Montreal: Highway 30 Tolls Increase By .50 cents On February 1, 2014 to $2.00


Traffic flows west through the Highway 30 toll booth in Les Cedres, west of Montreal, Saturday, December 15, 2012. Photograph by: Peter Mccabe , THE GAZETTE
Traffic flows west through the Highway 30 toll booth in Les Cedres, west of Montreal, Saturday, December 15, 2012.
Photograph by: Peter Mccabe , THE GAZETTE

Passenger vehicles will now pay $2 per trip, up from $1.50

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MONTREAL — Just over a year after being introduced, Highway 30 tolls are going up by more than 30 per cent.

For passenger vehicles, the toll will rise to $2 per trip on Feb. 1, up from $1.50.

For trucks, the rate will increase to $1.50 per axle, up from $1.15.

It’s the first rate hike since the toll section of the bypass highway opened in December 2012.

The toll is only charged to cross the bridge that links Valleyfield and Les Cèdres.

A private consortium — A30 Express — built and operates the highway’s new $1.5-billion section between Châteauguay and Vaudreuil-Dorion, south and west of Montreal.

The good news for drivers is that they’ll get a break on transponder fees. Bridge users can buy transponders that allow them to automatically pay tolls.

As of Feb. 1, transponder account management fees (up to $2.70 per month) have been eliminated. The consortium had planned to start charging a $5 fee to purchase a transponder. That plan has been scrapped and transponders will remain free.

The price increase is partly due to inflation, said Denis Léonard, general manager of A30 Express.

But the bulk of the hike is due to a surge in bridge usage in its first year of operation, he said.

Under the consortium’s contract with Quebec, rates rise when traffic reaches certain thresholds, he noted.

When the bridge opened, it was being used by about 10,000 vehicles daily. By the fall of 2013, that number had doubled, Léonard noted.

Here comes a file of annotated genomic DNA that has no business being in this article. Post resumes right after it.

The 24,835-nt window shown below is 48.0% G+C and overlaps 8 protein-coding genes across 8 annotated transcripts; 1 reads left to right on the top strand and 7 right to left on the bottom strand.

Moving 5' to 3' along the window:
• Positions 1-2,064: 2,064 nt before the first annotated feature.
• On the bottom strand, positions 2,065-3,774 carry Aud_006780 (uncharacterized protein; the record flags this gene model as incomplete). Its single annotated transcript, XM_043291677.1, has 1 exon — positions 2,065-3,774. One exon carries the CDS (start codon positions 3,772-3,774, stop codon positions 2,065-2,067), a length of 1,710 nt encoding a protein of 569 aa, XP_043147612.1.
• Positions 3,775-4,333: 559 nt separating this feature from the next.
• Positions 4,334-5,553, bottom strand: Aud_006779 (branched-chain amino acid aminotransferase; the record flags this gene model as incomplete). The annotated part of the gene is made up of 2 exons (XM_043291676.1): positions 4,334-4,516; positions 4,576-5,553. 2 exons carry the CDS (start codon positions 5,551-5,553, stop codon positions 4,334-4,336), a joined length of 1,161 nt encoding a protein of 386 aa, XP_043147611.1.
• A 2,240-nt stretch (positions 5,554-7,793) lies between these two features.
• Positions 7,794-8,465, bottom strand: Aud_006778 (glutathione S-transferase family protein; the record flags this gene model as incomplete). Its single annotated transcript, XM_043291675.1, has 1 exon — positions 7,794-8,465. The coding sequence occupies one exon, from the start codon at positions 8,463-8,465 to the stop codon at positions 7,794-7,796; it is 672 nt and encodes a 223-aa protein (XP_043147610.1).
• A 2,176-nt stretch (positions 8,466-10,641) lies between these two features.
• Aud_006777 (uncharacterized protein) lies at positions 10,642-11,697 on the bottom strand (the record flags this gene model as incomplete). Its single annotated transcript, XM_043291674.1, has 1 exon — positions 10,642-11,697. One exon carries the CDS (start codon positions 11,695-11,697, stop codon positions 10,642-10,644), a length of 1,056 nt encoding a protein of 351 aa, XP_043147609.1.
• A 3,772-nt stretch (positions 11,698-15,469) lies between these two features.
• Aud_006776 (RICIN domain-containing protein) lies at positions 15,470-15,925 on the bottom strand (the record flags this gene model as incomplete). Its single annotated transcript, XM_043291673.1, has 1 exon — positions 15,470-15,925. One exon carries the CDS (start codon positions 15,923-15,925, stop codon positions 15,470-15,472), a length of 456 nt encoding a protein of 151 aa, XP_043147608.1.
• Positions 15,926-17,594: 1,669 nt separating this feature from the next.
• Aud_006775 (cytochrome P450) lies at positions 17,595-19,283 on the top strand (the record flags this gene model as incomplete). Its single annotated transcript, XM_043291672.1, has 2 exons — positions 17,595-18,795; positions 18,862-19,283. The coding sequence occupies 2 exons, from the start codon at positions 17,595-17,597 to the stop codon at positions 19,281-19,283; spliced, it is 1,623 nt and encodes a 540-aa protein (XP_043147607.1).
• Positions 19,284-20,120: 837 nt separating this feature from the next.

The provincial government has an interest in allowing toll rates to rise. Quebec gets a cut of toll revenue when it surpasses amounts set out in the contract.

For example, in 2013, the province got half of any revenue that came in after the first $3.08 million. Transport Quebec said it’s too early to provide a figure for its 2013 share of toll revenue.

Léonard said tolls will be adjusted annually based on inflation and traffic, but he doesn’t expect another big hike next year.

“We’re not going to double traffic every year,” he noted.

The increase is not expected to discourage people from using the toll bridge, Léonard said.

At $2 for a car, the toll is still a bargain because it helps drivers save time and avoid traffic by bypassing Montreal Island, he said.

At the Montreal-area’s other toll bridge, the cost of crossing has edged upward.

In May 2011, a Highway 25 toll bridge linking Montreal and Laval opened.

The initial toll for passenger vehicles was $2.40 during peak weekday hours and $1.80 at all other times. Those who crossed without a transponder paid the toll plus a $5 fee.

Today, the rate is $2.48 during weekday peak hours and $1.86 at all other times. Those without transponders now pay the toll plus $5.15. The last hike was in June 2013.

The private consortium that operates the Highway 25 bridge continues to charge a monthly account management fee for transponder users. That fee can be as high as $2.57 per month. Highway 25 transponders are free.

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